As people in northern California begin to assess damage from the high winds and heavy rain of October 13 and 14, they may wonder what hit them. The answer, according to Dave Reynolds, meteorologist-in-charge at NOAA's National Weather Service forecast office in Monterey, was an "atmospheric river," the meteorological phenomenon that draws water vapor from the Pacific Ocean near the equator and transports it to the U.S. West Coast with firehose-like ferocity.
Atmospheric Rivers, or “ARs,” are technically associated with cyclones,” says Dr. Marty Ralph, Research Meteorologist at NOAA's Earth System Research Laboratory in Boulder. "Although these cyclones are not of the iconic circular pattern commonly associated with hurricanes, they do include hurricane-strength winds and can yield rainfall comparable to that of hurricanes. The ARs in these cyclones are regions where low-altitude winds transport huge amounts of water vapor up against the mountains, which wrings out extreme rainfall." The AR this week produced a remarkable 21 inches of rain in just one day in the mountains near Big Sur, and winds that exceeded hurricane force.
While the atmospheric river that hit central California on October 13 and 14 was large, breaking some daily rainfall records and streamflow records for this time of year on several California creeks and rivers, including the Salinas River, the Russian River, and the Merced River, according to USGS Research Hydrologist, Dr. Michael Dettinger, in many cases, the results can be much larger, especially later in the winter. Nonetheless, this AR would have been notably long and strong any time of year.
For weather experts, storms this large always bring to mind the historically massive storms that impacted both northern and southern California in 1861 and 1862, flooding the Central Valley of California, obliterating at least one community in southern California, and causing the state capital to me moved from Sacramento to San Francisco. According to scientists, storms of this magnitude will eventually happen again.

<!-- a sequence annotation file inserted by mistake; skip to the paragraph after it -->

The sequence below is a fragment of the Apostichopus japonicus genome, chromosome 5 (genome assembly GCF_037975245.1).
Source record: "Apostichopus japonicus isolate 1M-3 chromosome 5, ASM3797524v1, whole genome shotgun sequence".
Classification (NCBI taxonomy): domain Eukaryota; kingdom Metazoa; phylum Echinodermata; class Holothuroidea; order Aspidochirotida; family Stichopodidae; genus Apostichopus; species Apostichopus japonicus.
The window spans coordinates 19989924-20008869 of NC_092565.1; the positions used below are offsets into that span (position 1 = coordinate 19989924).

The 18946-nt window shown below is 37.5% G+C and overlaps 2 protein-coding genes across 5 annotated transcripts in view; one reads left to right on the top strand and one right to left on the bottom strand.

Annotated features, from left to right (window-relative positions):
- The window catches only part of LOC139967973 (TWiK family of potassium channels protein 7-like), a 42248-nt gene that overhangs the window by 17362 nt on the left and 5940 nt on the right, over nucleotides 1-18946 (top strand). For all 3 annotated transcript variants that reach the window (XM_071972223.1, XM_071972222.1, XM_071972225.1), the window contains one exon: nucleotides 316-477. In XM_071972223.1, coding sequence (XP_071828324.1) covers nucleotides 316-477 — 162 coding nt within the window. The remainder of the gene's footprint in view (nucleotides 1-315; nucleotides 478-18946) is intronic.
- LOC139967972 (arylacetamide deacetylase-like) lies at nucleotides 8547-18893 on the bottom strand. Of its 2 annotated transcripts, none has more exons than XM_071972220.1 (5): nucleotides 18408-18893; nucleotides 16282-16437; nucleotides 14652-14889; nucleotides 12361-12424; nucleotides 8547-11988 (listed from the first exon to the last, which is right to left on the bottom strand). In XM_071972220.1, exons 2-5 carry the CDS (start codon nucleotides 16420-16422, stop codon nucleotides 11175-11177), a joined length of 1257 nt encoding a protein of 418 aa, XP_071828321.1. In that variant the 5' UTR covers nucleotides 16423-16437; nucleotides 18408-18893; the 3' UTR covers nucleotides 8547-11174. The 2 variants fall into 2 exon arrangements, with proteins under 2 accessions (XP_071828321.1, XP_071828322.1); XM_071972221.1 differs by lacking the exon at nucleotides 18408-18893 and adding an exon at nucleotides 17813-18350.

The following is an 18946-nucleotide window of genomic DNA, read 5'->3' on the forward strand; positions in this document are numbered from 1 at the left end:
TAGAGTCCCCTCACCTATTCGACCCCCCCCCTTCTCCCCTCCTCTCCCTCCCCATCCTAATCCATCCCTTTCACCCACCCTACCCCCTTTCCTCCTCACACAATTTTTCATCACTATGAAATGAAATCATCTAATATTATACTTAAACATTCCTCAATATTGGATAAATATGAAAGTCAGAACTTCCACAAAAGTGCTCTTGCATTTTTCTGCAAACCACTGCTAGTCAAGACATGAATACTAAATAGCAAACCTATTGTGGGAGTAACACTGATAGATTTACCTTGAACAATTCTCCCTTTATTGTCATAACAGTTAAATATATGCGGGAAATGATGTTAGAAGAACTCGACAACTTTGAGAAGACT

To address storms of this magnitude and help prepare emergency responders and resource managers, the USGS Multi-Hazards Demonstration Project, creators of the ShakeOut Earthquake Scenario, are working with researchers like Ralph, Dettinger and Reynolds to construct a massive, though scientifically plausible, hypothetical storm scenario, called "ARkStorm."
The ArkStorm scenario has adapted data and information from recent U.S. West Coast storms to simulate the type of storms that impacted northern and southern California in 1861 and 1862. With the atmospheric scenario completed, experts are now examining in detail the probability, cost, and consequences of floods, landslides, coastal erosion and inundation; debris flows; environmental effects; agricultural loss; and possible physical damage such as bridge scour, road closures, dam failure, property loss, and levee-system collapse. The ARkStorm scenario is scheduled to be the basis of statewide emergency response drill in 2011.
"There is no specific scale for categorizing atmospheric rivers,” said Dale Cox, Project Manager of the USGS Multi-Hazards Demonstration Project. “We tend to call West Coast storms by the year they occurred, like 1969, 1986 and 1997. ARkStorm represent an atmospheric river (AR) with a value of 1,000 on a scale of atmospheric rivers yet to be determined by atmospheric scientists."
In addition to the ARkStorm scenario, the USGS Multi-Hazards Demonstration Project led the creation of the ShakeOut Earthquake Scenario that became the basis of the Great ShakeOut earthquake preparedness drill last fall. They are also responsible for the multi-hazards, multi-agency, and multi-scientific discipline approach behind the recent debris flow assessment and warning system being used at the Station Fire in southern California.
"There was a unnerving convergence of coincidence, danger and irony as this atmospheric river roiled into California, threatening to cause massive debris flows, on the day of the annual Great California ShakeOut, " said Lucy Jones, Chief Scientist of the USGS Multi-Hazards Demonstration Project, who's home is directly below the Station Fire burn perimeter. "We just dodged a bullet."